On the kitchen table a seagull stood, picking at last night’s pizza. It was tugging at a string of cheese, like it didn’t give a shit. In scale it was huge, solid, terrifying – as big as the plasma screen pinioned to the wall in the living room and the artificial box trees outside the front door.
Can it have cheese? I thought to myself and then I made a low long groan, closed the door slowly and quietly so as not to disturb it (why?) and galloped up the wooden stairs, my head tucked into my chest.
He was pretending to sleep. I knew he was pretending because there’s always a subtle difference, isn’t there? His hands were just so on top of the duvet, like they’d been placed there by a photographer’s assistant.
‘There’s a seagull in the kitchen’, I said from the foot of the four-poster. I took a step forward. ‘I said there’s a seagull in the kitchen’.
‘I’m not joking.’
‘That’s not why I said ”fuck off”. I don’t care. Fuck off.’
‘Can you help me with this please? I don’t know what to do with it.’ I put my hand on his foot, or at least where I thought his foot was, under the duvet. ‘Please. You know how I feel about birds – please.’
He edged his foot away from me. His head was hidden, squashed between two of the many duck egg blue pillows that thronged the big quilted bedspread. But I could see his arm and the just-so-hand and it made me furious. The smug little black hairs on his wrist made me furious. Then I remembered why I had said what I said last night and, for the first time since saying it, I thought: good girl.
But there was still the problem of the bird in the kitchen. And that tiny shudder which passed through my body like sound through a tuning fork when I took in the bird’s black bead of an eye, wanton and hostile. And how, despite my unwillingness and the please no! formed by that long low groan in the kitchen, that eye had now slid into my personal archive of birds, stored in my mind-loft. Birds with which, through happenstance, I had been forced into unforeseen, unwitting and uncomfortable proximity since childhood. My synapses joined the dots; I couldn’t not think about the eye in the kitchen and, in turn, that eye led me to another eye – the first entry in my archive, this one from childhood: I was pushing my pram in the garden. Tiny Tears was asleep at last, so I kept walking and humming ‘Oh Christmas Tree’ to myself even though it was June. I turned the corner of the house and looked down at Tiny in the pram and then at the wheels because there was a pretty pink brooch on the ground beside it. Then I saw that the brooch had an eye. It was the navy-blue bulb-eye of a dead bald baby bird, looking up at me from the gravel. The bird had withered legs, dangling like cotton threads. From that night on, I slept with my feet scrunched up under my bum, so sure am I that baby birds, downy and trembly, are roosting at the bottom of my bed.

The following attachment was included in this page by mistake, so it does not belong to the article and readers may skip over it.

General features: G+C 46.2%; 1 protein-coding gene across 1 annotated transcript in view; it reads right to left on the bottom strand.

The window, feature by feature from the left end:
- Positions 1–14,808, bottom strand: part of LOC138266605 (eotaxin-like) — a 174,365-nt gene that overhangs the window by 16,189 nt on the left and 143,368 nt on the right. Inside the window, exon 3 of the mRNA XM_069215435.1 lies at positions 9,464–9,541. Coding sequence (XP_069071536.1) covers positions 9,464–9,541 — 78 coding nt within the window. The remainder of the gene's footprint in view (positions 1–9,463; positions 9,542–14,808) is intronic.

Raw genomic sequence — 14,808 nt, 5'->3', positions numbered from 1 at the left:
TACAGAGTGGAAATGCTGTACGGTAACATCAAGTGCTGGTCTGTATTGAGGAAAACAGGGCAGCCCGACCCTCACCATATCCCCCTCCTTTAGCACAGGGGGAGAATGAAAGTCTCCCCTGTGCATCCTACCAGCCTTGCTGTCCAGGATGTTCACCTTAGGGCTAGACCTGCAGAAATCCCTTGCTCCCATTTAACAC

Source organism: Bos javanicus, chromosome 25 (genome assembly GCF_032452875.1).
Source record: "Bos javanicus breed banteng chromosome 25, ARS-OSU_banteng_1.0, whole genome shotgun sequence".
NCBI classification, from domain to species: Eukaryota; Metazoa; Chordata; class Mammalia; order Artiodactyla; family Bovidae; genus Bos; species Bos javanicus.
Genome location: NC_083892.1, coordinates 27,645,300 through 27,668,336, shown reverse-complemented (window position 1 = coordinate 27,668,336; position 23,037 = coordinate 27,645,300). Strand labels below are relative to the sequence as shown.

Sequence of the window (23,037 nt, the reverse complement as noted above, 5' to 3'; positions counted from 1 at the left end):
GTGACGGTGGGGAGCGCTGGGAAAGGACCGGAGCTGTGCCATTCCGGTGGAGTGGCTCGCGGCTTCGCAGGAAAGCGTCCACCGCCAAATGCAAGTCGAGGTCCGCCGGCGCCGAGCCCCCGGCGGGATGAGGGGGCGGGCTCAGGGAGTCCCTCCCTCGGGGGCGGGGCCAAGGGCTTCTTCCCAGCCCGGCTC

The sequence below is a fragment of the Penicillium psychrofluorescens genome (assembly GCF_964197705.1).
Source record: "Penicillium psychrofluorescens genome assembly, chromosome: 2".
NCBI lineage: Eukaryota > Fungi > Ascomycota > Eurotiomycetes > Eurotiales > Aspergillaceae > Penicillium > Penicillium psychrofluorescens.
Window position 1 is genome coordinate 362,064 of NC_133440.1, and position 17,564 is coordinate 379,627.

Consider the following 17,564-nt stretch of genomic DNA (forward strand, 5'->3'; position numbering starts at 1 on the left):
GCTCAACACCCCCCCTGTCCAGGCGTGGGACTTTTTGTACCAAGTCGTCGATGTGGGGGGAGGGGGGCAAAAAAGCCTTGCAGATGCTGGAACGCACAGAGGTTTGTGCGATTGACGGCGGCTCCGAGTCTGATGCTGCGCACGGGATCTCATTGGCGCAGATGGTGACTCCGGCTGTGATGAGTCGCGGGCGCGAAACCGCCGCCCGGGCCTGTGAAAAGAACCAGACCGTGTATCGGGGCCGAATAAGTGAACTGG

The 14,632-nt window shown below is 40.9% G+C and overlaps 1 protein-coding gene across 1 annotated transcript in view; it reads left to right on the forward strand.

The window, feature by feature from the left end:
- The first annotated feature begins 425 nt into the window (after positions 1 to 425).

‘Please, Mark.’ There was a flutter and a crash, heavier than a normal thing, coming from the kitchen. I low-moaned again. Under the duck egg blue, he crumpled. ‘Mark.’
Mark, who knew how I was – how, in any garden, park, or forest, my senses were alert for that blank corpse-eye in the undergrowth, how I’d seek out the flattened patch of grass which harboured a broken wing or a set of wormy entrails laid bare. How, to me, all discarded litter was threat, how at distance, even a binbag blowing in the road looked like a crow in fragments. Everything, at times of stress, was birds, especially dead birds, and he knew that! In London, he’d been gallant, shooing the path clear of humpback, club-footed urban pigeons. He hadn’t laughed at Nandos in Euston when they descended. He’d taken me by the elbow and led me inside to the Paperchase so I could look at stationery and breathe again.
‘Right, then, okay. Please?’ I said.
I knew that I probably was fine, certainly better than he was, because I realised right then that I’d got through the entire conversation without him seeing that I was wearing his fairisle walking socks, and this, as well as the fact that I had remembered to put on a pair of socks that morning rather than having to hoover crumbs off my feet with a dustbuster like I’d done the previous night, gave me a boatload of swagger.
He grunted and I, keeping my middle finger aloft like an erect penis and at eye height for the duration, mouthed a ‘fuuuuuuck yooooooou’, and moonwalked out of the room in his comfy silent socks, smacking neither shoulder bone nor arse cheek on the door frame as I left.